First inspired by graffiti, Keith Haring (1958-1990) developed a bold, graphic style by drawing in chalk on the unused advertising spaces in the subway. He attended the Ivy School of Professional art in Pittsburgh, but eventually dropped out due to a disinterest in commercial graphic art and a few years later enrolled in the School of Visual Arts in New York, where he found a thriving arts community including life long friend Jean-Michel Basquiat. Haring’s illustrative caricatures were distinctive long before his name was known, which is now household for the bold motifs that appeal to the public as well as the marketplace. Haring devoted a large part of his career to public and accessible works, wishing to spread awareness about social issues like the ongoing AIDS epidemic. Haring died of AIDS related complications at the age of 31, with over 1,000 people attending his memorial service.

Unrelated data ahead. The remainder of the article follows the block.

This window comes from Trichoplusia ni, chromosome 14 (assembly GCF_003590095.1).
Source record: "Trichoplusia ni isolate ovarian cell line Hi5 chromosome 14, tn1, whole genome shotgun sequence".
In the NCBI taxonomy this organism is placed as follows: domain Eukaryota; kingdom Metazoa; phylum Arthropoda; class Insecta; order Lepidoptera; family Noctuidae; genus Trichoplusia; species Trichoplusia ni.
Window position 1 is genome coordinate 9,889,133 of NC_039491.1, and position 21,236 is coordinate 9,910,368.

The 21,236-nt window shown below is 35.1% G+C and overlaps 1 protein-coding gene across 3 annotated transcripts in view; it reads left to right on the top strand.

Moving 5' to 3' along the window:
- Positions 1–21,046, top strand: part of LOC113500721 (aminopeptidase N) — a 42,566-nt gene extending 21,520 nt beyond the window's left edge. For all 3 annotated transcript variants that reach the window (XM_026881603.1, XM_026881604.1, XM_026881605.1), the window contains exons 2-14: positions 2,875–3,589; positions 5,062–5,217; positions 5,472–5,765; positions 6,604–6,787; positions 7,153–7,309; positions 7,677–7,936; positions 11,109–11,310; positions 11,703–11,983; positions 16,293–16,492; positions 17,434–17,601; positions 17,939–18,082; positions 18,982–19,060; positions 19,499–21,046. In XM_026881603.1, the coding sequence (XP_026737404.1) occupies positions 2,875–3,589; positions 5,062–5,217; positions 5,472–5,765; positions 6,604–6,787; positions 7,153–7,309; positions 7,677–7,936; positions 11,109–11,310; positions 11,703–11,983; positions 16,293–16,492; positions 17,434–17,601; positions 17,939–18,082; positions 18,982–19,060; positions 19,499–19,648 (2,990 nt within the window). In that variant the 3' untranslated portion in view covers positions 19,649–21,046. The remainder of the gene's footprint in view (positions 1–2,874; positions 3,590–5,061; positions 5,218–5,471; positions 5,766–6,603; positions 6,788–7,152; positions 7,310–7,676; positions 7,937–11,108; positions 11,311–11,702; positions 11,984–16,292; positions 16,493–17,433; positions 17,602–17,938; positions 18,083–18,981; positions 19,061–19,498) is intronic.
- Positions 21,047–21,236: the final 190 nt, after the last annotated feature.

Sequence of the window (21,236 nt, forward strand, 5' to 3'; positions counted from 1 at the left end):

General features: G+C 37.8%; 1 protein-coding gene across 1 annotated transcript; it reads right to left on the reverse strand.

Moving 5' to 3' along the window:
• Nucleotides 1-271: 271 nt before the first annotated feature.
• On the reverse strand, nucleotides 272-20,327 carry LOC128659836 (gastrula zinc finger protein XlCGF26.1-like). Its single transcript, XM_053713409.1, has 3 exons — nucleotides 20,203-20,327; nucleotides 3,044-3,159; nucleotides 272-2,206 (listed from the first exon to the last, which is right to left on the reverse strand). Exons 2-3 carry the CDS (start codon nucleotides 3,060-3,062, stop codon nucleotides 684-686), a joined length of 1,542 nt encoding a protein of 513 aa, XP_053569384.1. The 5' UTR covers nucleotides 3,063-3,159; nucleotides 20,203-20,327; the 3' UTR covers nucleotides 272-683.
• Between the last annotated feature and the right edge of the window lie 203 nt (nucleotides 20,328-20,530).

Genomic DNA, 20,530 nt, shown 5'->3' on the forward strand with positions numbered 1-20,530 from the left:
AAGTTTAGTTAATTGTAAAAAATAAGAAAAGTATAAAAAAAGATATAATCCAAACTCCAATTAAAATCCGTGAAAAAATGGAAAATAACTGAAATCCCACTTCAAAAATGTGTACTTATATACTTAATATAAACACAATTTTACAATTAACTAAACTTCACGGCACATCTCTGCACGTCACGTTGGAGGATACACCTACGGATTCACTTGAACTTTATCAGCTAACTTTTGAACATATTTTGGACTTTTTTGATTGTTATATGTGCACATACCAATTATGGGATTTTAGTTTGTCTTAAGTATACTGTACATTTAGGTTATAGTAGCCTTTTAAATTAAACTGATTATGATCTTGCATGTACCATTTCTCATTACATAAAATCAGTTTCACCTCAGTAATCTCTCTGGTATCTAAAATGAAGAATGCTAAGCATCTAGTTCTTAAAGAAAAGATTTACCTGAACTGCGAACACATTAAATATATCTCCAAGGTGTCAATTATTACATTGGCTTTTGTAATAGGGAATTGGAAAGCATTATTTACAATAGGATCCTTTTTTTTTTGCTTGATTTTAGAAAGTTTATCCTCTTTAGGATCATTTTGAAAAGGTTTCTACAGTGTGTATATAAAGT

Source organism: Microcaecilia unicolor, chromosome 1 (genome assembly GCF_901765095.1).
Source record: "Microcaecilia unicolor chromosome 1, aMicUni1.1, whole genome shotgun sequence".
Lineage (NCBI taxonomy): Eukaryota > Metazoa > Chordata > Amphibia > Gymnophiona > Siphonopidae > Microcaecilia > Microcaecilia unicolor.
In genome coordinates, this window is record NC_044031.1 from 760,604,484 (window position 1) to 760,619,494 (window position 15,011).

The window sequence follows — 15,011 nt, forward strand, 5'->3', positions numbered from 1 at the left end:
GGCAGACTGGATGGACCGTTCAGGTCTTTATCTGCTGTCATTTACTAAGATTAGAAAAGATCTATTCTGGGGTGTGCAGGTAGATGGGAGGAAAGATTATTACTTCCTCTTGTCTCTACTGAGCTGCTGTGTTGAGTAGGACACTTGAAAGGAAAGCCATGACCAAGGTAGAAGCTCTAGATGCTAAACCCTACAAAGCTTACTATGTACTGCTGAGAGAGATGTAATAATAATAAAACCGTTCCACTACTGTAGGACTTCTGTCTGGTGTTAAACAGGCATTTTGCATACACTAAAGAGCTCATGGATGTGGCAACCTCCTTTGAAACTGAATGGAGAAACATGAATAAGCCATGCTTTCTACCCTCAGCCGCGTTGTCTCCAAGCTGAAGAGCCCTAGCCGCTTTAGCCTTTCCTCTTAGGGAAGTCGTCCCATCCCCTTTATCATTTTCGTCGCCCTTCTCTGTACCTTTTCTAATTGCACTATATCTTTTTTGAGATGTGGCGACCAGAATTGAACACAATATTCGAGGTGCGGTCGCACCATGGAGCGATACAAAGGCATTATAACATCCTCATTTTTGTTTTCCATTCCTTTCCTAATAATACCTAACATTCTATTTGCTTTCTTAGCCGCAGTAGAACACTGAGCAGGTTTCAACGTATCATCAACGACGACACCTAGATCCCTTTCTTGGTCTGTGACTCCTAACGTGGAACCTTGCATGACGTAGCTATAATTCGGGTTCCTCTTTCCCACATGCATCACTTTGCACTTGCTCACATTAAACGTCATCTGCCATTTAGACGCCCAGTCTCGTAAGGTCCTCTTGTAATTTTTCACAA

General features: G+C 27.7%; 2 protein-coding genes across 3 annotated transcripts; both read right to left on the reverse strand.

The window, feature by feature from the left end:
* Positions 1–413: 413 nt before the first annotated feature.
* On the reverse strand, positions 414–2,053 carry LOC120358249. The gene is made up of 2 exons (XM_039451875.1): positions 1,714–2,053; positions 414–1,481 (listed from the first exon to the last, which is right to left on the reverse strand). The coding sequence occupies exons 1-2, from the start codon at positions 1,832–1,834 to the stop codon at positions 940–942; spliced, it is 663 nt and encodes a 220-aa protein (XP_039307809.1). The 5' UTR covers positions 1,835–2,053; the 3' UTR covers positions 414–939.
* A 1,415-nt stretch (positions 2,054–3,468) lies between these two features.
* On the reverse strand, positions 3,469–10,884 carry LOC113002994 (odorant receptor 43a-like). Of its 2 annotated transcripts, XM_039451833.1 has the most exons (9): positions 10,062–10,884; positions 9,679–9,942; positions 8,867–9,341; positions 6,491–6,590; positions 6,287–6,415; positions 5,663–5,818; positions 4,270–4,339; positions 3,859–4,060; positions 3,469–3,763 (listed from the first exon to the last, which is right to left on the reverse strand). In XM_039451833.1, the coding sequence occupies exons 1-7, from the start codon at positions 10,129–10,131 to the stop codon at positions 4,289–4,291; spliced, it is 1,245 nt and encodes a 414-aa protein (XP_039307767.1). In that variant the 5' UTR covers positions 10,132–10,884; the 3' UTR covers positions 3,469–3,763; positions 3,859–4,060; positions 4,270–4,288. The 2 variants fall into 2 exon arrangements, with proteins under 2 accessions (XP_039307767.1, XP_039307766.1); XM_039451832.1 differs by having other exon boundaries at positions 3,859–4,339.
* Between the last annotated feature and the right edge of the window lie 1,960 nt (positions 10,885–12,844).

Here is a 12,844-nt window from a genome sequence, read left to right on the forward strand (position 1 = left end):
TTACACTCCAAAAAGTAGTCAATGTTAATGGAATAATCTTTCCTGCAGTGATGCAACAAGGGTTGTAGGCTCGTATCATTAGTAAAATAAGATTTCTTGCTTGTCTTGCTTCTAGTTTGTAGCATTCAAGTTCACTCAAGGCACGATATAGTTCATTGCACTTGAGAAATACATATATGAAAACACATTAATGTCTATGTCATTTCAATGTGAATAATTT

Haring’s cultural influence on the world at large is indisputable. During his brief but intense career during the 1980s, Haring produced more than 50 public artworks around the world, many created for charities. His imagery allowed a directness and universality that communicated concepts of love, life, death, and disease with the general public as well as the artistic elite. The accessibility and longevity of his iconic imagery is evidenced by the sheer amount of international retrospectives and presence of his works in major museum collections around the world, and perhaps even more so by the reoccurring nature of his imagery in fashion and pop culture.

For more information about Keith Haring or works currently available from this artist, please contact the gallery.

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